History

Statue of Irish-born NSW Premier gets green light

Thousands of passers-by will soon have the chance to refresh their knowledge about the Irish namesake of Sydney’s Martin Place.

A lifesized bronze statue of the immigrant turned three-time NSW Premier Sir James Martin will be erected in the pedestrian mall after the City of Sydney art committee’s decision to decline the proposal was overturned.

NSW Treasurer Dominic Perrottet and Planning Minister Rob Stokes intervened to encourage Lord Mayor Clover Moore and the committee not to throw out the project.

Prolific Australian sculptor Alan Somerville completed both the Parramatta and Martin Place renditions of James Martin as a boy.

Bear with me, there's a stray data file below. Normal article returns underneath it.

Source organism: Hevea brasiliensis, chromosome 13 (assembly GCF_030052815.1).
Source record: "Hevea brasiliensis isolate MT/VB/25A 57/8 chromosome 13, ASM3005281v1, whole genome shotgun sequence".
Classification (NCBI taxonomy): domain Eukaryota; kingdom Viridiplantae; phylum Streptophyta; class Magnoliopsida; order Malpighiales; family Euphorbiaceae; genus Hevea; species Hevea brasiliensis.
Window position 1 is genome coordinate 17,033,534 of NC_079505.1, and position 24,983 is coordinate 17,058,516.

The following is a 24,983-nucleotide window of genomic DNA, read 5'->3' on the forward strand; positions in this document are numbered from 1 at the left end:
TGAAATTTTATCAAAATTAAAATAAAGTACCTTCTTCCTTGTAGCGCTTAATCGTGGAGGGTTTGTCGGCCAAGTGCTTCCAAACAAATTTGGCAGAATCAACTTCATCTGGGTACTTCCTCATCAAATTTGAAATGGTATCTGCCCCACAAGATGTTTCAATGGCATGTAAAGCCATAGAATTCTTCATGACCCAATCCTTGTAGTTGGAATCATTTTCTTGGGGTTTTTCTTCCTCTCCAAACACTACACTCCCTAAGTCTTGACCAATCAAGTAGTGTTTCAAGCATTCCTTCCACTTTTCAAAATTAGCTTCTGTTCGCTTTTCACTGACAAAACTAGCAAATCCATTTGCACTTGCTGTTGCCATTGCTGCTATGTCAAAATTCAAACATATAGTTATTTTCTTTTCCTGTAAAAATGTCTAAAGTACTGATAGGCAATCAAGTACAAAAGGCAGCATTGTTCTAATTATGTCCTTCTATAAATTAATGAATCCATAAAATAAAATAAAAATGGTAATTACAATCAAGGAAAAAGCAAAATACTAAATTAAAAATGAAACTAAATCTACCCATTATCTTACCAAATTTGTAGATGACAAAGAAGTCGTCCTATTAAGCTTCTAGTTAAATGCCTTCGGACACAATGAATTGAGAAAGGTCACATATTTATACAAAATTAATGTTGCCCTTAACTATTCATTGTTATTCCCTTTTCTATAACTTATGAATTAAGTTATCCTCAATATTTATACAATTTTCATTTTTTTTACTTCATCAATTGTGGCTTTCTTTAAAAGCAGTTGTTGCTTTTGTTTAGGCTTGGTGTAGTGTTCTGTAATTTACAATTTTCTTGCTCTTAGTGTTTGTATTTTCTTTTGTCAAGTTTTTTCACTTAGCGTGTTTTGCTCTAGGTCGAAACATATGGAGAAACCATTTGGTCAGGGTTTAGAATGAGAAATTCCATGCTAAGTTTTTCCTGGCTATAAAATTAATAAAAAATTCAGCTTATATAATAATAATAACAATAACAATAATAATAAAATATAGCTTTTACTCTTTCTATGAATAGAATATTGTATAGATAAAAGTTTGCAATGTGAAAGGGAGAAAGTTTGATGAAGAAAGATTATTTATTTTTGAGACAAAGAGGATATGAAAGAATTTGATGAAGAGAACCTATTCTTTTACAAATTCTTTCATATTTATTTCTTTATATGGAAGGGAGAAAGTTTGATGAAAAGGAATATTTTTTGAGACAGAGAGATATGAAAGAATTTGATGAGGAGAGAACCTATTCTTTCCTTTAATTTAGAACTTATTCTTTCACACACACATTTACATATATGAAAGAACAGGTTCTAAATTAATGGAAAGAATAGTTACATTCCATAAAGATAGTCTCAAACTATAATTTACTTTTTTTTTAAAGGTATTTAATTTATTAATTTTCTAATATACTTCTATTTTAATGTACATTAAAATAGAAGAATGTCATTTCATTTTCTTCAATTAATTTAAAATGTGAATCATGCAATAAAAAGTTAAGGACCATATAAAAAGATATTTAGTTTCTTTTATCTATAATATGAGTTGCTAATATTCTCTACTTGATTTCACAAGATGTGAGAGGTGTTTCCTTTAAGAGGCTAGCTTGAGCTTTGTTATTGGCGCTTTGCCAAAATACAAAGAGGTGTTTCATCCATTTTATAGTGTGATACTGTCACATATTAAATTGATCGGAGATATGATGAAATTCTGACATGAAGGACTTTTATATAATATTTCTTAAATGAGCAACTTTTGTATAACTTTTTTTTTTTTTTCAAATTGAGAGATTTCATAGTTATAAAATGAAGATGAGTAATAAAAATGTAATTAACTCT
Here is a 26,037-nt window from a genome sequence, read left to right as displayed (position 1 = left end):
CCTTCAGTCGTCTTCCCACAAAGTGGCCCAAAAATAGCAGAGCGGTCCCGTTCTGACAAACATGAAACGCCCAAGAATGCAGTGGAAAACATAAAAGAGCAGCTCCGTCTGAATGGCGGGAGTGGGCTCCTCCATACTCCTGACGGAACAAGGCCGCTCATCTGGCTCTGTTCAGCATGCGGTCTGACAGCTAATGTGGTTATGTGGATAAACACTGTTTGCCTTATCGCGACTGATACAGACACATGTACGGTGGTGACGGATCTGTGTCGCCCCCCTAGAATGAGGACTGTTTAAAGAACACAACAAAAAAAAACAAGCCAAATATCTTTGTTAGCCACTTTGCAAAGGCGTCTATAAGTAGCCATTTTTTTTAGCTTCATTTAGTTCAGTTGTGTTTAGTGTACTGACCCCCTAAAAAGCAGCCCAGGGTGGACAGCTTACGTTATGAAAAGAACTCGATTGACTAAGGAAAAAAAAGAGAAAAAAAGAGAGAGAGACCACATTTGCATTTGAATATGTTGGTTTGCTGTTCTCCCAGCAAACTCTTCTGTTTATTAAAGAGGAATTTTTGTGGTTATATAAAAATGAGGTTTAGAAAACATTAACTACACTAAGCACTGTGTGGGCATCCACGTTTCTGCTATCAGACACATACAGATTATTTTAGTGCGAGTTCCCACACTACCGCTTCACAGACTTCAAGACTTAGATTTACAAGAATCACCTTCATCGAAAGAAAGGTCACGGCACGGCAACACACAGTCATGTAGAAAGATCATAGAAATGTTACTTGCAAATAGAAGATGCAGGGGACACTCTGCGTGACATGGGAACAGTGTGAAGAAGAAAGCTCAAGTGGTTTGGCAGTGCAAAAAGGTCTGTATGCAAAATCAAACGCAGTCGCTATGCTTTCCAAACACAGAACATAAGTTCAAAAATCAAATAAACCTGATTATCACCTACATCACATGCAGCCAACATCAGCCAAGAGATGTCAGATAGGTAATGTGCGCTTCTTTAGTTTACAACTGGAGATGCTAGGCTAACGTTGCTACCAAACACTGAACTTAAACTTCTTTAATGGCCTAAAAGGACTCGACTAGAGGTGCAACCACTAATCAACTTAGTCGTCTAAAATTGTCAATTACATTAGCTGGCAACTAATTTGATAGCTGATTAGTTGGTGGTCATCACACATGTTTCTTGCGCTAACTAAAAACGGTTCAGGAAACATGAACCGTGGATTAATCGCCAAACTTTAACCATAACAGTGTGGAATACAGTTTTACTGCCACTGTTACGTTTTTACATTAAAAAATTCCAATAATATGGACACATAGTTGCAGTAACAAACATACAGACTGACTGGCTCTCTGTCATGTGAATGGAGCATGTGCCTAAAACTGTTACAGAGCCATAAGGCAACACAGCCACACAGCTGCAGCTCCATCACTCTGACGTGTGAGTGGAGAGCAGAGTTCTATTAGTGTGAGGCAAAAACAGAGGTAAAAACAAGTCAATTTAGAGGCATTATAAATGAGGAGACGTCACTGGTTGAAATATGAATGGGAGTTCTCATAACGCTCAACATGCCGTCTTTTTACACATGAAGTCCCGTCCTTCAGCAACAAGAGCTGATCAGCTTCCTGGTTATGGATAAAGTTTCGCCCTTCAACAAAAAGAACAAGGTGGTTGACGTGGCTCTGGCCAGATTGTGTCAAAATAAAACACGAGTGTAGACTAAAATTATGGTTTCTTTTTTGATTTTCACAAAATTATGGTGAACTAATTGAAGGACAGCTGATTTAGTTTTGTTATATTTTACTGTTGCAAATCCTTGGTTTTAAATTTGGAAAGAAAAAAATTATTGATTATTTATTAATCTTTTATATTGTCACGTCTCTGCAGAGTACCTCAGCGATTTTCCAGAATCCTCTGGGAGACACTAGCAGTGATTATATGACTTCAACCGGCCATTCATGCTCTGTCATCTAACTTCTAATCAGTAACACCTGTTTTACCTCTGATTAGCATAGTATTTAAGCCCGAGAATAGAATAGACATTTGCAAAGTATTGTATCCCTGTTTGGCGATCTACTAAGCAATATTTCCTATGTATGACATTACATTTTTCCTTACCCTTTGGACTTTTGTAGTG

Prolific Australian sculptor Alan Somerville completed both the Parramatta and Martin Place renditions of James Martin as a boy.

James Martin was born in 1820 in Midleton, Cork, where there have been have been similar demands for his recognition with local historian Ged Martin (no relation) calling for a plaque to honour the expatriate.

Cork-born James Martin, after whom Martin Place in Sydney is named.

Cork-born James Martin, after whom Martin Place in Sydney is named.

After sailing to Australia in 1821 Martin grew up in a cottage adjacent to Old Government House, where his father was employed as a stable boy, and despite the family’s poverty sacrifices were made to send him to the prestigious Sydney College.

He would go on to become a journalist, editor, author and attorney before his political career took off, initially seeing him become the member for Cook and Westmoreland.

After two stints as attorney-general, Martin became Premier for the first time in 1863.